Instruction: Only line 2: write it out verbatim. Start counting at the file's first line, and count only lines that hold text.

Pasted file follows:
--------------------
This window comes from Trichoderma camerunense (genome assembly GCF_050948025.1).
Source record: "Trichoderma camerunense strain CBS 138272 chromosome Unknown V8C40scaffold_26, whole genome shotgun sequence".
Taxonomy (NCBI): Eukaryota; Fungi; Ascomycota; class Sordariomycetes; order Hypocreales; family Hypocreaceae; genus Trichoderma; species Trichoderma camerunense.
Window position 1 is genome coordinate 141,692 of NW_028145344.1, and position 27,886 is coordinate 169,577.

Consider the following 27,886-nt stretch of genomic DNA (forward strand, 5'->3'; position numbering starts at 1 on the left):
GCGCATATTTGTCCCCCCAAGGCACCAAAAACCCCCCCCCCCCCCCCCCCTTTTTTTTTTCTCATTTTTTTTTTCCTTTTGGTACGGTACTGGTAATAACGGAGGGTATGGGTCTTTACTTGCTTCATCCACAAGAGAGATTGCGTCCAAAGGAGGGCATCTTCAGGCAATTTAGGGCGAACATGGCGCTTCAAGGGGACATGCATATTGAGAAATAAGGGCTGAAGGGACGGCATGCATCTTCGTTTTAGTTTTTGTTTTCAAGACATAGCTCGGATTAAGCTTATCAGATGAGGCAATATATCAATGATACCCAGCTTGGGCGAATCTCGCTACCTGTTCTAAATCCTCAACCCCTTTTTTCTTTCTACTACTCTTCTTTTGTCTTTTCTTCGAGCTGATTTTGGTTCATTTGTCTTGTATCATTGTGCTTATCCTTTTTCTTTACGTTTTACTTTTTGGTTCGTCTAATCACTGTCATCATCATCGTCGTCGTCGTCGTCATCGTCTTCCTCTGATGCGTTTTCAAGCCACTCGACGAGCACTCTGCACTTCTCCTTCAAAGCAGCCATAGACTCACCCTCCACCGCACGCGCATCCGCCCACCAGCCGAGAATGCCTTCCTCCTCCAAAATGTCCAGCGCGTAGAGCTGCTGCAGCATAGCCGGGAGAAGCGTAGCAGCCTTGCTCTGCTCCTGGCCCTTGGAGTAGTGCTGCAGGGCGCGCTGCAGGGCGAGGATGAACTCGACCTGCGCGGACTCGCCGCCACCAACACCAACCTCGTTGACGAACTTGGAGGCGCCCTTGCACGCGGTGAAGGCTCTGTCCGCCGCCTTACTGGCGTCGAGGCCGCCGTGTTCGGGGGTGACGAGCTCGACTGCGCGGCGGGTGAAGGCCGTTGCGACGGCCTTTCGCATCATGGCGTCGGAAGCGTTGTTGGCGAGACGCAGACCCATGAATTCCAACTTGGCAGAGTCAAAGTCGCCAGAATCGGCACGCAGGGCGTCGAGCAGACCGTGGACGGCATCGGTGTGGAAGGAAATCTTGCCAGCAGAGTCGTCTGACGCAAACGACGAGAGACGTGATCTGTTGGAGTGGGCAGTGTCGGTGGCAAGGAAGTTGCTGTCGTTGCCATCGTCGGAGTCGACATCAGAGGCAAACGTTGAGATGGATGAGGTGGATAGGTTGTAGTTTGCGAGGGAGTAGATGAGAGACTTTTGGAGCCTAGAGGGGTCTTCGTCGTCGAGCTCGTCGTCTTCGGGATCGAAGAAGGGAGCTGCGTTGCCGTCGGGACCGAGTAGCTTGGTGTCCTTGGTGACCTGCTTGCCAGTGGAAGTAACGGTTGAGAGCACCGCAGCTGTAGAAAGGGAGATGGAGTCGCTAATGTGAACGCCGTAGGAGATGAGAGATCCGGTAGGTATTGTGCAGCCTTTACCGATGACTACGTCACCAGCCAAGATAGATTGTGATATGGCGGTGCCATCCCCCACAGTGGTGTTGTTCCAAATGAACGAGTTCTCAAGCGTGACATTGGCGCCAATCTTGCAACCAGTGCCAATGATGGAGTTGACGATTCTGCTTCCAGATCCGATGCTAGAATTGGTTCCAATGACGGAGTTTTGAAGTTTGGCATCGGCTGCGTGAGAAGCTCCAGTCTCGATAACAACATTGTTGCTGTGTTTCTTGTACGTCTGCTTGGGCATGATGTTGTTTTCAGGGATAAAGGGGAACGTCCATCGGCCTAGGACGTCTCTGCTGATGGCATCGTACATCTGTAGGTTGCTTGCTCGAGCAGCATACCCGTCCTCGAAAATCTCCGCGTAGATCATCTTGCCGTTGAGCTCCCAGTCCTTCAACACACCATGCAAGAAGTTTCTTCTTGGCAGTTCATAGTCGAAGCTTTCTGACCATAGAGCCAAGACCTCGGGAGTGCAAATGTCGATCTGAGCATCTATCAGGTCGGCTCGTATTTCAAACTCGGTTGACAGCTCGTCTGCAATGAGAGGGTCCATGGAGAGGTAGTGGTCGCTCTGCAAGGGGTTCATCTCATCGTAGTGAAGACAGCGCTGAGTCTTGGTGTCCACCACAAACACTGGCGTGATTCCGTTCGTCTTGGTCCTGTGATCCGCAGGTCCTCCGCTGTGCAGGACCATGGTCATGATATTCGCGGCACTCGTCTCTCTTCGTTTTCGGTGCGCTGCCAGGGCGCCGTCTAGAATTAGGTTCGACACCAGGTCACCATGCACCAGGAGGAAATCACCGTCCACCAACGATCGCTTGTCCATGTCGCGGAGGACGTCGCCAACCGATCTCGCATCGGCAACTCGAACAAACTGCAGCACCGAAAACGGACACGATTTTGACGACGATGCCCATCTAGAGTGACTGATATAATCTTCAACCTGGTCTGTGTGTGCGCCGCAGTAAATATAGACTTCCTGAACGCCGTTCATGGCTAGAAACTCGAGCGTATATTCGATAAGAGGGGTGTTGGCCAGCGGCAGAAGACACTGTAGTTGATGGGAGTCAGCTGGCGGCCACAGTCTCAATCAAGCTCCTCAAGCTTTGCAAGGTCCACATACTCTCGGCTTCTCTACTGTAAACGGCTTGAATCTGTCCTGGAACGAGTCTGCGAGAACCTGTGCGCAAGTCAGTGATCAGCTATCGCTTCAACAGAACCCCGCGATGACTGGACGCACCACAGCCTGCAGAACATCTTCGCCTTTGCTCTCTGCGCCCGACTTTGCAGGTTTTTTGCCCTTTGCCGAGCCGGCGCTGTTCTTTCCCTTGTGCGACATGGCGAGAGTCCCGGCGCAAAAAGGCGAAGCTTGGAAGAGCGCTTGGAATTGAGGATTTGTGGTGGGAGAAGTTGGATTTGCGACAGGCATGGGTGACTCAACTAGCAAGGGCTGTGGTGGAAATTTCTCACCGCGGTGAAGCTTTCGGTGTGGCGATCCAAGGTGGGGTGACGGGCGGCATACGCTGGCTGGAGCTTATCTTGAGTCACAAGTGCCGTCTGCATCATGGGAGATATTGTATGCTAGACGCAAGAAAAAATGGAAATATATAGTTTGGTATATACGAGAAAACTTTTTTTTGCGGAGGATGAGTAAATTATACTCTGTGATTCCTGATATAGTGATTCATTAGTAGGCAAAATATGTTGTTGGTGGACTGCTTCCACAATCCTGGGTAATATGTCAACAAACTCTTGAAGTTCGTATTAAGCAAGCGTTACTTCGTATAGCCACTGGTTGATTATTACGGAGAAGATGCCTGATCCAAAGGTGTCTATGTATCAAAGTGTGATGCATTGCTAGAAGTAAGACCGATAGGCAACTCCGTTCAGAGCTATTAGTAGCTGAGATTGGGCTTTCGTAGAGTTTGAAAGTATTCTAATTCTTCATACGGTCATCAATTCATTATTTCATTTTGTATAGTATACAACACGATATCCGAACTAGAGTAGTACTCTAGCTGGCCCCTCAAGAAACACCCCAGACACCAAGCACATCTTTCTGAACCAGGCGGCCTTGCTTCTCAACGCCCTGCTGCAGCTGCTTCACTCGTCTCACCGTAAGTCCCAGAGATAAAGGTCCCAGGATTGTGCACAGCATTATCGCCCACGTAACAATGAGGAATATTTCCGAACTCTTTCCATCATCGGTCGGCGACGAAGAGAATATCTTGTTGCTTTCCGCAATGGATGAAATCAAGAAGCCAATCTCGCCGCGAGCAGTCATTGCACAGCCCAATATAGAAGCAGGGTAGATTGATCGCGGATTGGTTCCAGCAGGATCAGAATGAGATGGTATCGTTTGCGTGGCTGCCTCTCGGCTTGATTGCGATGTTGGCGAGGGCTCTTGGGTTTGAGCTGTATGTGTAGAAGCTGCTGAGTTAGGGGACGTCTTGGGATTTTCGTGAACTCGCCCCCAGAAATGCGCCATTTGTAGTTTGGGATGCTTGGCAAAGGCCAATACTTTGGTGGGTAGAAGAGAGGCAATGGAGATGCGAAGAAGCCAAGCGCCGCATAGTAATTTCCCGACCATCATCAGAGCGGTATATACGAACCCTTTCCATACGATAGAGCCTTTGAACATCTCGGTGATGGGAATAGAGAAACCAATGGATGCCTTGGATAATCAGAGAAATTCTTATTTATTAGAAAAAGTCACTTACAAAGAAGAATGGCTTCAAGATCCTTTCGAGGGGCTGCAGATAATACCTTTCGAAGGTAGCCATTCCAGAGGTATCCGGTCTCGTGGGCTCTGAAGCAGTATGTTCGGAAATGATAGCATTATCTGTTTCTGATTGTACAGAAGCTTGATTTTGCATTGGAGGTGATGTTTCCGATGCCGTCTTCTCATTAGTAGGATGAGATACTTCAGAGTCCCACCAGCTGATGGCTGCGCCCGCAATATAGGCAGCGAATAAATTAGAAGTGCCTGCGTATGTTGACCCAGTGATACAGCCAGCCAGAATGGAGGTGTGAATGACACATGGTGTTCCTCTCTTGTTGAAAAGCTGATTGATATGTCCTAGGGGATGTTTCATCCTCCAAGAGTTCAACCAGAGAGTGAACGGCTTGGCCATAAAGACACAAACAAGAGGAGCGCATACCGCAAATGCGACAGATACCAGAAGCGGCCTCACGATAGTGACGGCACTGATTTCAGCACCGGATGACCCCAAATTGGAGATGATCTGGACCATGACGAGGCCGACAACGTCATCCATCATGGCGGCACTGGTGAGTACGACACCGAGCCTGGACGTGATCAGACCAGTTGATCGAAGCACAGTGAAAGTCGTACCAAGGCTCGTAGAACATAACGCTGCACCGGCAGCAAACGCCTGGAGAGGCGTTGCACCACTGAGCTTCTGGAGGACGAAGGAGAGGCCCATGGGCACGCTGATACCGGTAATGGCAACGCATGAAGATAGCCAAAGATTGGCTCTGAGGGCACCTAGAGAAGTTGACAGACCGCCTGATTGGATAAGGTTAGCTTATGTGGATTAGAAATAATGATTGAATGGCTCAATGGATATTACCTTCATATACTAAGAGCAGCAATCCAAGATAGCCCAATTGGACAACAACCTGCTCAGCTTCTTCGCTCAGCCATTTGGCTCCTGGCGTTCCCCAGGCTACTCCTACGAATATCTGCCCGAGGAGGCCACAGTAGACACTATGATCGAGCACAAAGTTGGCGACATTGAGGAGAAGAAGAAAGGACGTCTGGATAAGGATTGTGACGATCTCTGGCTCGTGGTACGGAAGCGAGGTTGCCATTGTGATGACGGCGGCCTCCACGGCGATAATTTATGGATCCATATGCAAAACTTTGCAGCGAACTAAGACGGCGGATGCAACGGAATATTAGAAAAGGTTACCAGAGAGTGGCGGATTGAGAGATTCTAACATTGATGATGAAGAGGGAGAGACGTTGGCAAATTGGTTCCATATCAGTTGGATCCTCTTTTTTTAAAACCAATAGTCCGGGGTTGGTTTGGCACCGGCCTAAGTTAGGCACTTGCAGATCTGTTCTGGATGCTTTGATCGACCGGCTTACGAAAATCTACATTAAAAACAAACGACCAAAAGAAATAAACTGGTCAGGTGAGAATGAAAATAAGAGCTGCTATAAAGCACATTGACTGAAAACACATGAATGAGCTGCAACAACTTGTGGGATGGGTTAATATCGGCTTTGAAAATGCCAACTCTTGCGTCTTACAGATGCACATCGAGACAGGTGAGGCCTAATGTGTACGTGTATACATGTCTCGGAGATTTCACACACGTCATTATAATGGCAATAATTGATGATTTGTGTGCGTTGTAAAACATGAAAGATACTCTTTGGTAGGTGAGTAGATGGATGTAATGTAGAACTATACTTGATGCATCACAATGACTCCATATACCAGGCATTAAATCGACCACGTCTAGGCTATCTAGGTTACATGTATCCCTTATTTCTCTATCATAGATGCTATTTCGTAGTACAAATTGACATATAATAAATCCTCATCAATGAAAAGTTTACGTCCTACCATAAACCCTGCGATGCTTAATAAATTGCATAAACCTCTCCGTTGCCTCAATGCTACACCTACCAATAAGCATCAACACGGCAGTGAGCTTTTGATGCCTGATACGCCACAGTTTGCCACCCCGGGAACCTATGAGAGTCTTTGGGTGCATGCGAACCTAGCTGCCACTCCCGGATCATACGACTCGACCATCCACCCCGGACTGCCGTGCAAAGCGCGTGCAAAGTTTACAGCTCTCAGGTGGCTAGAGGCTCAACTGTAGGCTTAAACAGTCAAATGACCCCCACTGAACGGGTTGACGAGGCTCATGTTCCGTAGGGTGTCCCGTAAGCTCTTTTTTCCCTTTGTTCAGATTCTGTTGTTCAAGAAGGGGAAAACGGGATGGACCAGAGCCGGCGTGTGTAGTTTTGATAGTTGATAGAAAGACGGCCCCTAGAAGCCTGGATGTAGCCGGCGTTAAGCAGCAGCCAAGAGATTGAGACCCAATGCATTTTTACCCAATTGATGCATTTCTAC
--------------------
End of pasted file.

Source record: "Trichoderma camerunense strain CBS 138272 chromosome Unknown V8C40scaffold_26, whole genome shotgun sequence".